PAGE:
|27 Jul 2015||#1|
A comprehensive list of all Windows 7 history locations
This may seem like a conspiracy theorist post or paranoia out of control but I assure you it's not.
It's a quest for the ultimate privacy. A lot of people say that "If you have nothing to hide, don't worry about it", but I don't subscribe to that line of thought. If it's MINE, no one has any business with it unless I Ok it.
Some people automatically assume that if you use e-mail encryption you must be communicating with terrorists and if you use file, folder, or full disk encryption you must be hiding child pornography.
These people are ignorant of the many, many legitimate reasons for wanting or needing full and absolute privacy and security. I'm not going to sit here all day and list all those reasons. Just start Googling and educate yourself.
Ok, moving on:
What this post is about is a hope to provide a comprehensive list of everywhere in Windows 7 (and 8/8.1/10, just in different locations) that there is a history stored without your knowledge.
If you allow Microsoft Word's 'Recent Documents', for example, to store a list of recently opened documents so you don't have to dig for that last few documents you may want to open quickly, then that is all well and good. You KNOW there's a list of what you opened. You can turn that feature off easily.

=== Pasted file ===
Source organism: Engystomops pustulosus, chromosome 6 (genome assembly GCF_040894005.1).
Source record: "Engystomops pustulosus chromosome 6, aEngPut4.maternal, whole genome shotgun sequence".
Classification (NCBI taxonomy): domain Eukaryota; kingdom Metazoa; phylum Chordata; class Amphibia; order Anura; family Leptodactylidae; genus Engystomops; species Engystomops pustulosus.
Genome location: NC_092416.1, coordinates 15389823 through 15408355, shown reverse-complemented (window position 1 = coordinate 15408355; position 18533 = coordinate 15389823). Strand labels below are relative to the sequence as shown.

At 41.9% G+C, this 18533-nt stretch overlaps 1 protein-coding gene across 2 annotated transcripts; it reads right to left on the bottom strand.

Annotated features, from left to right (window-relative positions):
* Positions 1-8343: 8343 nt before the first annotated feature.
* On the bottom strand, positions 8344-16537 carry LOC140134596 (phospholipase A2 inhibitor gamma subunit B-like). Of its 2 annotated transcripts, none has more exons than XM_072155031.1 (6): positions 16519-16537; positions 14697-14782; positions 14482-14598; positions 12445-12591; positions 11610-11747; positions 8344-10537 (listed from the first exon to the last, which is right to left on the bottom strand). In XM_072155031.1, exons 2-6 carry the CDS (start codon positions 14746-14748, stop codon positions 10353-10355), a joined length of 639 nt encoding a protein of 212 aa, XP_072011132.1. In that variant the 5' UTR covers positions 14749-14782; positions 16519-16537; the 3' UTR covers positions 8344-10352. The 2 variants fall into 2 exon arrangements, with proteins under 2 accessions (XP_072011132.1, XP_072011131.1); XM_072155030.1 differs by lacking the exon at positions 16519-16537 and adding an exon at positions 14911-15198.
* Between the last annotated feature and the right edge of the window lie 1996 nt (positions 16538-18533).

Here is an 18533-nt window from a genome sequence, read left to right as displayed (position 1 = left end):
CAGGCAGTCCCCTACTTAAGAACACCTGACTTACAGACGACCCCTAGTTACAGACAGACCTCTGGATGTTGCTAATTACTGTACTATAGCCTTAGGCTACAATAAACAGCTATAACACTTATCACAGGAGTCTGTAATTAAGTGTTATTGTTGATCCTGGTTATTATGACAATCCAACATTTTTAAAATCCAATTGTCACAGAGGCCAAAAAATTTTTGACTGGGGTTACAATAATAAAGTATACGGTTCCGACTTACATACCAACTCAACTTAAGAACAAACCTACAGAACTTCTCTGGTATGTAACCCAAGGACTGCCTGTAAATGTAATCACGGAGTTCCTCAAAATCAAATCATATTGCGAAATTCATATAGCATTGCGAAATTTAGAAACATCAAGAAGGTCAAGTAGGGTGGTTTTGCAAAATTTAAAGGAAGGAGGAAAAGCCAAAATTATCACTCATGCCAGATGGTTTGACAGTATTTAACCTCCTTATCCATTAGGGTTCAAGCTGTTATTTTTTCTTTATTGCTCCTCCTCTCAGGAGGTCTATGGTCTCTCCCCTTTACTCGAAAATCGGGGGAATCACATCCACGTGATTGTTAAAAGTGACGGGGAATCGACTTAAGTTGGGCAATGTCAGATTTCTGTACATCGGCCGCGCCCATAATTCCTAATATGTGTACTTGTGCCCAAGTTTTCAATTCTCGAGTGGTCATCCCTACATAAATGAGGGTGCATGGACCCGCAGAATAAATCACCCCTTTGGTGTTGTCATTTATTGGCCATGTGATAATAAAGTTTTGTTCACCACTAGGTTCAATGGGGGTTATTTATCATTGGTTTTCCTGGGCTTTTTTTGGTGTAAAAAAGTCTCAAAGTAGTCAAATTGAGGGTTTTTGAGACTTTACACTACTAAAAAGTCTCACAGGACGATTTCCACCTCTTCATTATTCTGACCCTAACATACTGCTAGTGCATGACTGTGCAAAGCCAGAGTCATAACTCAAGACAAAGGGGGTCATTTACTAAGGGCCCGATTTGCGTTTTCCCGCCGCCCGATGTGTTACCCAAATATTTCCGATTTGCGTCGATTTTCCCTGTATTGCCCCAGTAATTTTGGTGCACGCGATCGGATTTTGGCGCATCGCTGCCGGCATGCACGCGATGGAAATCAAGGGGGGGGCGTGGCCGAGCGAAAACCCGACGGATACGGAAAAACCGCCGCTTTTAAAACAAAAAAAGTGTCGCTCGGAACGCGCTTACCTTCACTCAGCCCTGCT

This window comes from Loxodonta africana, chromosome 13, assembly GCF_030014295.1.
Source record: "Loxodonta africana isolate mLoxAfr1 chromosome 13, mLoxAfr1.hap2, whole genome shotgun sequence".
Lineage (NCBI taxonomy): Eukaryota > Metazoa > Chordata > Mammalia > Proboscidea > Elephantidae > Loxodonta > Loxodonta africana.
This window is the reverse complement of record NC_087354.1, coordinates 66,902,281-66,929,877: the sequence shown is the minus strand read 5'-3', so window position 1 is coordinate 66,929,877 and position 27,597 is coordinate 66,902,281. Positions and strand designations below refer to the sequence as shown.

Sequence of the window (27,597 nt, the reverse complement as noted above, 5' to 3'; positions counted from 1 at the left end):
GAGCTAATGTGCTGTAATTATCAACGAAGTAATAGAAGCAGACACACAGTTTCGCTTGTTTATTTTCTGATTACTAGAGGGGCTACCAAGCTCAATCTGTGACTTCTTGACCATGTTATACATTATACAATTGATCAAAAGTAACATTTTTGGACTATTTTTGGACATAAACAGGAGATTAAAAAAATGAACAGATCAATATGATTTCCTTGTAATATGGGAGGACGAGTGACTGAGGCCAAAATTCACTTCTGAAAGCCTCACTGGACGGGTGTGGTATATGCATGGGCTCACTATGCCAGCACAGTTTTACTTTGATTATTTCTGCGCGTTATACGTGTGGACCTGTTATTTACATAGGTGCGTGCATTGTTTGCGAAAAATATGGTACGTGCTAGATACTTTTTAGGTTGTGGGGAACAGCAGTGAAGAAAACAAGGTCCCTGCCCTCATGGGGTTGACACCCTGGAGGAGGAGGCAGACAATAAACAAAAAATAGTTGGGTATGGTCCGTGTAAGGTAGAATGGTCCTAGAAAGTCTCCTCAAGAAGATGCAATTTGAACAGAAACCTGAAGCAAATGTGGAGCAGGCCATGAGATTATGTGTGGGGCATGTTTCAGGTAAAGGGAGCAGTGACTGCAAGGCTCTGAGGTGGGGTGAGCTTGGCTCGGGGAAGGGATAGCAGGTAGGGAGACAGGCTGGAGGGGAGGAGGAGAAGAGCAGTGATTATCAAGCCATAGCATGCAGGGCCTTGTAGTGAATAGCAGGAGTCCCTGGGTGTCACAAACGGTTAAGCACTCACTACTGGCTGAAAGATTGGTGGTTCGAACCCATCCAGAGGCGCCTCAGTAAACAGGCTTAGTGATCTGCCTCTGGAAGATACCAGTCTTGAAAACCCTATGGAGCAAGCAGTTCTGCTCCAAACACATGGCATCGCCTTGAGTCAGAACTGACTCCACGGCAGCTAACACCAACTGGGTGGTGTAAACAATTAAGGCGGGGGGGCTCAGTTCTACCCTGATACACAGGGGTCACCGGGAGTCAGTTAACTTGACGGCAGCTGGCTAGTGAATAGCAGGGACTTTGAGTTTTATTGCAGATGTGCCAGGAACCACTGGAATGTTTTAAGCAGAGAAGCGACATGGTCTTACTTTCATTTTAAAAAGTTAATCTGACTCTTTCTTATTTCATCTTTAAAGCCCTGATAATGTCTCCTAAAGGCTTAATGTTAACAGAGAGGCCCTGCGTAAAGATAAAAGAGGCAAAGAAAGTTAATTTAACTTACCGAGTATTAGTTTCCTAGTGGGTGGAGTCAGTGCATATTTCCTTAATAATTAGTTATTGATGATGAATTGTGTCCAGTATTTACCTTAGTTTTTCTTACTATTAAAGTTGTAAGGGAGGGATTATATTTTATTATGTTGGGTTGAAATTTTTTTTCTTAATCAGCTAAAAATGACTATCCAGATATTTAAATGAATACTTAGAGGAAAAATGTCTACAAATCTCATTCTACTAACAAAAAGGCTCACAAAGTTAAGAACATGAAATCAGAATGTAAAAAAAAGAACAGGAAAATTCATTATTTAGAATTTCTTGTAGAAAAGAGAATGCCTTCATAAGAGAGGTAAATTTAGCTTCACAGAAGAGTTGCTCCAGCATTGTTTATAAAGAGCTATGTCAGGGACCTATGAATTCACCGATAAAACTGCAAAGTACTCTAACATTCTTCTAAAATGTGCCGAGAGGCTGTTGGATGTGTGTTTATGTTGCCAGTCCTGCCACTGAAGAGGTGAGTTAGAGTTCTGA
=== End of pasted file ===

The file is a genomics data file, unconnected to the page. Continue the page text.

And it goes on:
Also, browser history in most every browser can easily be cleared.
The issue I'm discussing here is what is stored without your consent or knowledge.
Once this list starts getting larger, you'll see what I mean. I believe you will be unpleasantly surprised at what is stored.
I'm hoping people more knowledgeable that myself can add to this list.
If you have nothing to say except "y u so parynoid???' and "wru so wurried abt hiding??" and the like, please just keep it to yourself.
This post is about security.
Here's most of what I know so far, some of which applies to certain situations, some of which applies to everyone:
1) With certain files and situations, opening the file is an event stored in the Windows logs.
Sometimes it will just be the drive letter (C: for example) but may include the full path and sometimes even the file name.
Why be worried about this?
For example, my son who is very knowledgeable about computers, had a wonderful girlfriend named Madi. They broke up and it turned into a very nasty situation. She and I, however, still get along fine. Of course for us to get along smoothly, I have to tell him that I never talk to her. Say she sends me a new picture of herself on Facebook named 'Madi01-Jul2015.jpg'. I put it in a hidden folder but I open it with Windows Photo Viewer (the default viewer).
Ok, everything is fine.
But say he's on my computer and it crashes for some reason or the other. He looks through Event Viewer to look for the error and stumbles across an entry that indicates that file 'Madi01-Jul2015.jpg' was opened at 11:23 a.m. yesterday. That's going to cause a huge argument between us.
Reproduce this problem: This issue is not easy to reproduce but it can be done. It's a pretty cryptic and lengthy process and if anyone wants to know how, just contact me. I don't want to unnecessarily make this post longer than it already is.